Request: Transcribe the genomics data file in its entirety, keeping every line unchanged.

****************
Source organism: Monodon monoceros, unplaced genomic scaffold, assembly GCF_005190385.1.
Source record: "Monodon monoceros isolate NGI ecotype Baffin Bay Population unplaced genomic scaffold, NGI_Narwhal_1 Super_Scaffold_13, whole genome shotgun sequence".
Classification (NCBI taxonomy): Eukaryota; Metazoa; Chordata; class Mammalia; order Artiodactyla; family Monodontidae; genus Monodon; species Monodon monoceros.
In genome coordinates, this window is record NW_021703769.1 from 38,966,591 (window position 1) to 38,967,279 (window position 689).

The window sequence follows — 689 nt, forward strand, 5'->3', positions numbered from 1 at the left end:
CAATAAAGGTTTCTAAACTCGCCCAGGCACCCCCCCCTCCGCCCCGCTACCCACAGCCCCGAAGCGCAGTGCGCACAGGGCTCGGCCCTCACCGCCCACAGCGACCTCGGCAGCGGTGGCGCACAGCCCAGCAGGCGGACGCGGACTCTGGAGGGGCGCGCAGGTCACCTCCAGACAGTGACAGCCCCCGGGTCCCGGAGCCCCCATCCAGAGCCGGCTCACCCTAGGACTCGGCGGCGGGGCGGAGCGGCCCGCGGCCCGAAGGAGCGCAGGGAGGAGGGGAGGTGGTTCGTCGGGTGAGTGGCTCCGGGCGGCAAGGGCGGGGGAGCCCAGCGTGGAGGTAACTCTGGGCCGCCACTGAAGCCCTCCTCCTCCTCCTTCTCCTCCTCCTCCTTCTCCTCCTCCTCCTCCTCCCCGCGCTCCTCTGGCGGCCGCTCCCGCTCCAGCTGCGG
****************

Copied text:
Source organism: Monodon monoceros, unplaced genomic scaffold, assembly GCF_005190385.1.
Source record: "Monodon monoceros isolate NGI ecotype Baffin Bay Population unplaced genomic scaffold, NGI_Narwhal_1 Super_Scaffold_13, whole genome shotgun sequence".
Classification (NCBI taxonomy): Eukaryota; Metazoa; Chordata; class Mammalia; order Artiodactyla; family Monodontidae; genus Monodon; species Monodon monoceros.
In genome coordinates, this window is record NW_021703769.1 from 38,966,591 (window position 1) to 38,967,279 (window position 689).

The window sequence follows — 689 nt, forward strand, 5'->3', positions numbered from 1 at the left end:
CAATAAAGGTTTCTAAACTCGCCCAGGCACCCCCCCCTCCGCCCCGCTACCCACAGCCCCGAAGCGCAGTGCGCACAGGGCTCGGCCCTCACCGCCCACAGCGACCTCGGCAGCGGTGGCGCACAGCCCAGCAGGCGGACGCGGACTCTGGAGGGGCGCGCAGGTCACCTCCAGACAGTGACAGCCCCCGGGTCCCGGAGCCCCCATCCAGAGCCGGCTCACCCTAGGACTCGGCGGCGGGGCGGAGCGGCCCGCGGCCCGAAGGAGCGCAGGGAGGAGGGGAGGTGGTTCGTCGGGTGAGTGGCTCCGGGCGGCAAGGGCGGGGGAGCCCAGCGTGGAGGTAACTCTGGGCCGCCACTGAAGCCCTCCTCCTCCTCCTTCTCCTCCTCCTCCTTCTCCTCCTCCTCCTCCTCCCCGCGCTCCTCTGGCGGCCGCTCCCGCTCCAGCTGCGG